- collaborating with interdisciplinary and international colleagues to conduct aging research that is inclusive and equitable (Lippincott, 2004, p. 157).
Lippincott’s work followed a Journal of Technical Writing and Communication article that mapped the challenges faced by older adults in “accumulating technologies and literacies” (Crow, 2002). Notably, Crow provided a case study illustrating how the inequalities of a generational digital divide could be compounded and magnified by classed, raced, and gendered divides. Taken together, Lippincott’s and Crow’s articles formed the foundation for intersectional inquiry into age in technical communication, but they have not been followed by additional studies examining older adults’ technology use in situ or case studies examining the interfaces commonly used by members of older age cohorts.
Little work on age or aging has been published in the field since Lippincott’s call nearly twenty years ago. The February 2006 issue of Technical Communication provided two articles in this area. In a review of a report created for the AARP, usability specialists Chisnell, Redish, and Lee (2006) expounded upon “usability and design issues common to older users” by creating heuristics, personas, and tasks for website review and rating. They offered a four-point heuristic for classifying users (age, ability, aptitude, and attitude), as well as a thorough list of considerations for visual design, interaction design, and information architecture.
In the same issue, Van der Geest (2006) provided recommendations for participant recruitment, communication, and consent in the article “Conducting Usability Studies with Users Who Are Elderly or Have Disabilities.” However, Van der Geest’s juxtaposition of these two populations—like that of many human-computer interaction studies on older adults—conflated age with disability and framed older adult populations according to a deficit model. Although it is certainly important to consider the impacts that aging bodies have on technology use, declining motor and cognitive abilities are not the only factors that affect usage for older age cohorts. What’s more, if we reduce older users to their impairments, we risk stereotyping them in ways that curtail design possibilities, as well as these users’ full participation in digital life.
Van der Geest’s colleagues from Twente University in The Netherlands—Loorbach, Karreman, and Steehouder (2007, 2009, 2013a, 2013b)—published four of the 12 available articles on older adults, typically using the term “seniors” to refer to their target user group. Their body of work has sought to build confidence, motivation, and usability for 60- to-70-year-old users when when interacting with instruction manuals. Schwender and Köhler’s (2006) article “Introducing Seniors to New Media Technology” similarly focused on documentation for cell phones, concluding that “further data is needed to gain an accurate picture of the senior” (p. 464).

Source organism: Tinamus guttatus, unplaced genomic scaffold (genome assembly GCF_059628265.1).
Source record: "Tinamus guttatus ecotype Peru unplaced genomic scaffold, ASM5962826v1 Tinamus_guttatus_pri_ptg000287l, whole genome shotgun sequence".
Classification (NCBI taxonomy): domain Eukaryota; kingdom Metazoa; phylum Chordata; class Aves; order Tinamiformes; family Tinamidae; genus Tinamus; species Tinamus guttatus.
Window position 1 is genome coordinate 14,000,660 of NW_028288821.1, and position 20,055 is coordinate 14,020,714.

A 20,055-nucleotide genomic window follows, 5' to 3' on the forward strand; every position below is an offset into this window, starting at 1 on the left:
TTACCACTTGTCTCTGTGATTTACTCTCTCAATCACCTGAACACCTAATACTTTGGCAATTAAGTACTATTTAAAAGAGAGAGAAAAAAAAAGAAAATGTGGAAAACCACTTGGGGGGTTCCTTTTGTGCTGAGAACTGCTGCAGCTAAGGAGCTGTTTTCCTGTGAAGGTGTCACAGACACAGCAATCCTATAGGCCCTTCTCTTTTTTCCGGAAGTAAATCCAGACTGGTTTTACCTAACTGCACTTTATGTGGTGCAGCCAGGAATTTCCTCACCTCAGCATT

O’Hara’s (2004) Technical Communication Quarterly article “Curb Cuts on the Information Highway” described “communication impairments” experienced by older users, before detailing accessibility initiatives aimed at closing the “digital divide” and concluding with analyses of three websites designed specifically for older populations: seniornet.org, aarp.org, and seniors-site.com. O’Hara’s article is noteworthy in that it is the only one in this sample that described cultural influences that affect internet use by older adults; she identified ageism and “technophobia” (or luddism) as two key factors for communicators and marketers to consider. Previous technical communication literature on aging and older adults is limited in scope and application. The majority of the aforementioned articles were written more than 10 years ago, before the advent of Web 2.0; thus, they do not account for newer technologies like smartphones, social media, and virtual assistants, which have greatly impacted digital landscapes and cultures. Besides Loorbach, Karreman, and Steehouder (2013a, 2013b), the only publication in a mainline journal that focused on older adults in the second decade of the 21st century is Cleary and Flammia’s (2012) article, “Preparing Technical Communication Students to Function as User Advocates in a Self-Service Society.” Identifying older adults as one of “the three user groups most at risk for being left behind in the digital age” (p. 306), along with disabled persons and non-native speakers of English, Cleary and Flammia reviewed the literature on web usability for older adults from the previous decade and outlined tactics for exposing technical communication students to testing methods, design ethics, and cultural differences. Again, this piece offered an overview of previous research from fields adjacent to technical communication and called for advocacy for older adults but did not add new data or user stories to give contours and context to the best practices it provides.